This week’s entry: Mail art
What it’s about: Back in ancient times, there was no Snapchat, or Ello, or whatever new thing has already come out to confuse us and make us feel old. There was no Facebook, or Myspace, or even Friendster. Nay, in these primitive times, people would communicate by scratching symbols on a flattened piece of wood pulp and handing it to a “letter carrier,” who would take it across town or across the country, to be read days later (if you were lucky) by just one other person. These so-called “letters” were usually functional. But like anything else, mail can be turned into an art form if you’re determined and/or bored enough.
Biggest controversy: The section on “printing and copying” says that mail artists will often copy their work to send to multiple recipients. In recent decades, this was done via photocopying, but in the pre-Xerox era, artists would make their own rubber stamps, either to stamp artwork onto multiple letters or postcards, or to put their own spin on the markings the postal service adds to letters in transit. Artists would also make “add & pass” sheets, where each recipient was asked to make a copy of the work, then add their own contribution and pass it along. The article notes this method has “received some unfavorable criticism,” but does not specify why or from whom. Instead of “citation needed,” this claim received the rare and wonderful “According to whom?” note in Wikipedia.
Strangest fact: Besides using letters and postcards to disseminate drawings, paintings, and sketches, mail artists have pushed the form by testing the limits of what they can actually mail. Artists have tried sending irregularly shaped parcels, sculptures, and found objects, often with postage but no packaging, simply to see what would reach its destination. In the late ’90s, someone (Wikipedia does not specify who) sent postcards made of fake fur and of Astroturf.
Thing we were happiest to learn: Mail artists have taken advantage of every aspect of the postal system, up to and including stamps. Artistamps are fake postage stamps used as very small canvases. Some even purport to come from a fake country’s fake postal service. While the name wasn’t coined until 1982 (by artist T Michael Bidner, who made it his life’s work to track and and collect such stamps), the practice dates back to at least 1941, when German political prisoner Karl Schwesig created a series of drawings illustrating life in a concentration camp on the perforated margins of a sheet of stamps. The most famous artistamps are most likely the ones artist Jerry Dreva sent to David Bowie, who then used them on the cover of the single for “Ashes To Ashes.”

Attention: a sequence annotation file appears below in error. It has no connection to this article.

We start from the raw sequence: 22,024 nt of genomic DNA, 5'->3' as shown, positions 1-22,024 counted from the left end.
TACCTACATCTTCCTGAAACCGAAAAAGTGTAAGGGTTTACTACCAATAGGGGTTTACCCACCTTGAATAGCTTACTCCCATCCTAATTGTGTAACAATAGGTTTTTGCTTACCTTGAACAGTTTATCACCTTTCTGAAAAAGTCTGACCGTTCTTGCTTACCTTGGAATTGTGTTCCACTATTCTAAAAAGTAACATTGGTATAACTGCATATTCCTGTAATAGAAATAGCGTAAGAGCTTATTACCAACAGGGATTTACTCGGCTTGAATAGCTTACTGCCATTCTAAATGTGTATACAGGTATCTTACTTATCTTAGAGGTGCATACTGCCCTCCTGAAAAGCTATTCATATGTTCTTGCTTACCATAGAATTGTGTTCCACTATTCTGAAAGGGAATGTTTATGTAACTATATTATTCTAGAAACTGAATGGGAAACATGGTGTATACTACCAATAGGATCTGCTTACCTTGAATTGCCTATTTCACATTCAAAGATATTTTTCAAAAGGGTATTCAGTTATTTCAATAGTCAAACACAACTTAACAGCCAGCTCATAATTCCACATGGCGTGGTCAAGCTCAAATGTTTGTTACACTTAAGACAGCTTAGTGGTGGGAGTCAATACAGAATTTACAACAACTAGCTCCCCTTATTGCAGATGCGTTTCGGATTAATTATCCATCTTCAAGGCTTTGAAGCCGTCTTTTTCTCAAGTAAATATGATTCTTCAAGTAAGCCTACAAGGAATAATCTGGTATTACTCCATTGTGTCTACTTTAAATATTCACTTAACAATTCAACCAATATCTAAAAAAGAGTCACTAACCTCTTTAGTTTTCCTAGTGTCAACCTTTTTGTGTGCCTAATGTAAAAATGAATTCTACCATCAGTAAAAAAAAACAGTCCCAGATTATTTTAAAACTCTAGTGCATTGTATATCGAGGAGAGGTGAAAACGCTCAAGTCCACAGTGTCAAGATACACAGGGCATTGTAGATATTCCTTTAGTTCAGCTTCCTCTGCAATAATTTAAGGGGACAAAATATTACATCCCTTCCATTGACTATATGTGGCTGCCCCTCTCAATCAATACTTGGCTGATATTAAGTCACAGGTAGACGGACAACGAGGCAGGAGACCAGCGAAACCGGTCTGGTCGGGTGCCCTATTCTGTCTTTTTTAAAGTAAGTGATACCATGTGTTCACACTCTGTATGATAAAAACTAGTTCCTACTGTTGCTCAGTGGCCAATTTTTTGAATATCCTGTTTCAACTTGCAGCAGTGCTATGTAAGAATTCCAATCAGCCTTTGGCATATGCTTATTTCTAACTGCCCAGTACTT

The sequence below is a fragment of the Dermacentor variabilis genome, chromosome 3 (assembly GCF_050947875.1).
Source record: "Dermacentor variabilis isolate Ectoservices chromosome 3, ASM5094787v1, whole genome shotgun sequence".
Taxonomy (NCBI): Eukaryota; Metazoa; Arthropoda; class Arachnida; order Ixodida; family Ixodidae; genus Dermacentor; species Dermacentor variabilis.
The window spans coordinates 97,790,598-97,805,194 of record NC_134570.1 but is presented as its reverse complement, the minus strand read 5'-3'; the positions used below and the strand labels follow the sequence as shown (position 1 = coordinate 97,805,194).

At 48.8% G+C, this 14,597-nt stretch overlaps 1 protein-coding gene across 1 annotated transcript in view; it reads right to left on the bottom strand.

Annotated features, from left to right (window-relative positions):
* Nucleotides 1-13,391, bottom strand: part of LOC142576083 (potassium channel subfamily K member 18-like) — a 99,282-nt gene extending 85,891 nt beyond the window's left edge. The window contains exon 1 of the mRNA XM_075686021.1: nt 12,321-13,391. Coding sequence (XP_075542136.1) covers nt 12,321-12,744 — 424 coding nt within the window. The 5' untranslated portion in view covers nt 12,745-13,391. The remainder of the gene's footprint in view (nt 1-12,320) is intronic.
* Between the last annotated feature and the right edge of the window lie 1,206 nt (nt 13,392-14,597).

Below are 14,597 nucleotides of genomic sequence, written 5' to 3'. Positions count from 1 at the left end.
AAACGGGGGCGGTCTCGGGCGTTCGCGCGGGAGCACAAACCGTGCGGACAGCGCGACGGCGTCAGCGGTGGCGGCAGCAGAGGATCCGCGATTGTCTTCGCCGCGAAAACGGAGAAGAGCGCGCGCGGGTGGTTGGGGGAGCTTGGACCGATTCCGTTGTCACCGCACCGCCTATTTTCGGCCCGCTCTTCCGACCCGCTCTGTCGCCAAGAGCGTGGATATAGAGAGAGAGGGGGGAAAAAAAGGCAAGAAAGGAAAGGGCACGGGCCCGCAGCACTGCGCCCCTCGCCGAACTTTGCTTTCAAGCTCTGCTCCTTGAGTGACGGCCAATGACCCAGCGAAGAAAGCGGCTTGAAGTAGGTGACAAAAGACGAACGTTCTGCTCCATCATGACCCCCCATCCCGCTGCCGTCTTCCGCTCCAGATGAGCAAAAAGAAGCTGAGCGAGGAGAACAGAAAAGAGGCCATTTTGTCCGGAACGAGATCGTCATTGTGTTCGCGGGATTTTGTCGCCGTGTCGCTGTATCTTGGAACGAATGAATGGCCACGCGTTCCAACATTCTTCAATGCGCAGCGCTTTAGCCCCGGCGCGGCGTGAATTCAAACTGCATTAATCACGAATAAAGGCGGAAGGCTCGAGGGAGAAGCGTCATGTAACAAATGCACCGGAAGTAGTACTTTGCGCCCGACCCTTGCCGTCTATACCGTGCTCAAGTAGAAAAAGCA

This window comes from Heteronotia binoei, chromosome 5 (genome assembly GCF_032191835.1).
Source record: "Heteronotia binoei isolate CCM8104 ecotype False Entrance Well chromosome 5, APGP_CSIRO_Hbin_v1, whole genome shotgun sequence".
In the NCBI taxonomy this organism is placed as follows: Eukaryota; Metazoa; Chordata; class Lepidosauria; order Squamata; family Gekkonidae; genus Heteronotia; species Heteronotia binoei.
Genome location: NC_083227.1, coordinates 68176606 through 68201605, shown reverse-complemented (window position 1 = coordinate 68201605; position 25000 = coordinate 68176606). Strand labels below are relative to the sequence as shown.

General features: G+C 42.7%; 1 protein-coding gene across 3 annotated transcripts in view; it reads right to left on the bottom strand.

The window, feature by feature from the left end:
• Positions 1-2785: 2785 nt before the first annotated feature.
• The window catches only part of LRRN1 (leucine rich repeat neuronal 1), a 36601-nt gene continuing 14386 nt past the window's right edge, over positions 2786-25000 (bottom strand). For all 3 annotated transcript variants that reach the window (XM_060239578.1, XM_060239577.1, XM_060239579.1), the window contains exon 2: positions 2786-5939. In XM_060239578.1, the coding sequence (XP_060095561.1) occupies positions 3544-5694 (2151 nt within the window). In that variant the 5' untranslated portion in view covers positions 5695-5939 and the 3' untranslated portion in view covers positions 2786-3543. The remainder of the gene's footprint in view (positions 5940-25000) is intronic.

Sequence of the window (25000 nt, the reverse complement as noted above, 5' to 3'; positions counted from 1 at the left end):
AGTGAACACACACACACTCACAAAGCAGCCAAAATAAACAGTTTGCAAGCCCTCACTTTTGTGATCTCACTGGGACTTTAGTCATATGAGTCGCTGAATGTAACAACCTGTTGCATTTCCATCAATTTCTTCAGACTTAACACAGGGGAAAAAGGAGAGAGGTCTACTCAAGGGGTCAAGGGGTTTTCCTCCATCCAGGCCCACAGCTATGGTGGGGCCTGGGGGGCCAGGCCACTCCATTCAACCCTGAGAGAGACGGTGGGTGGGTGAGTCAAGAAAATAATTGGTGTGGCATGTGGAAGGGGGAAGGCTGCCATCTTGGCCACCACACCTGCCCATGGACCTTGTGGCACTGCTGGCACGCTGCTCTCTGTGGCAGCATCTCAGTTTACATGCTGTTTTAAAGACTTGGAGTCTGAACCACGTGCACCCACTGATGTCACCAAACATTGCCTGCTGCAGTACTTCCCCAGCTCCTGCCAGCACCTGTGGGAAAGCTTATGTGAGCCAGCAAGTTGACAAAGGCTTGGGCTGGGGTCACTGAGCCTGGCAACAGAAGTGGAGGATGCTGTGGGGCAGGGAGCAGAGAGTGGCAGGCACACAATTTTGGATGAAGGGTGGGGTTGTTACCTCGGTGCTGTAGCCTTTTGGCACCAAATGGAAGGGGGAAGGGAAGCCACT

Thing we were unhappiest to learn: The internet has taken its toll on the mail art trend. The movement peaked in the 1990s, and as the internet has become central to, let’s face it, most human activities in the industrialized world, many artists who would have once mailed their art have decided to save on postage and disseminate their work online to a larger audience. However, the internet has also helped those still pursuing mail art, as it’s a useful tool to document work, and put out a call for artists to join a project.
Best link to elsewhere on Wikipedia: When mail art first gained some recognition in the ’60s, it was quickly embraced by the Fluxus movement. Fluxus was a loose community of artists who produced experimental work, usually involving performance in non-traditional spaces. The group pioneered video as an artistic medium, and encouraged mixed media in various combinations. The movement’s best-known practitioners include Christo and Jeanne-Claude, and Yoko Ono.
Further down the Wormhole: Because of its use of nontraditional spaces to display work, mail art is considered to be a part of the avant-garde. Also on Wikipedia’s list of avant-garde movements is microtonal music, which uses pitches in between the 12 traditional notes of the scale that are the foundation of Western music. While microtonal music is an old tradition, in 2016, composer Daniel Wilson brought it into the 21st century by creating a microtone-generating web application, based on 1940s sound equipment created by George de la Warr. de la Warr was a pioneer of radionics, a branch of pseudoscience that said that diseases could be cured by radio waves. His work is mentioned in Encyclopedia Of Occultism & Parapsychology, co-written by Nandor Fodor, a Hungarian parapsychologist (yes, just like in Ghostbusters) who wrote academic works about poltergeists and telepathic communication in the ’30s and ’40s. One of Fodor’s favorite subjects was Gef, an alleged talking ghost mongoose that haunted a farmhouse on the Isle Of Man. We’ll look at Gef and the family he haunted next week.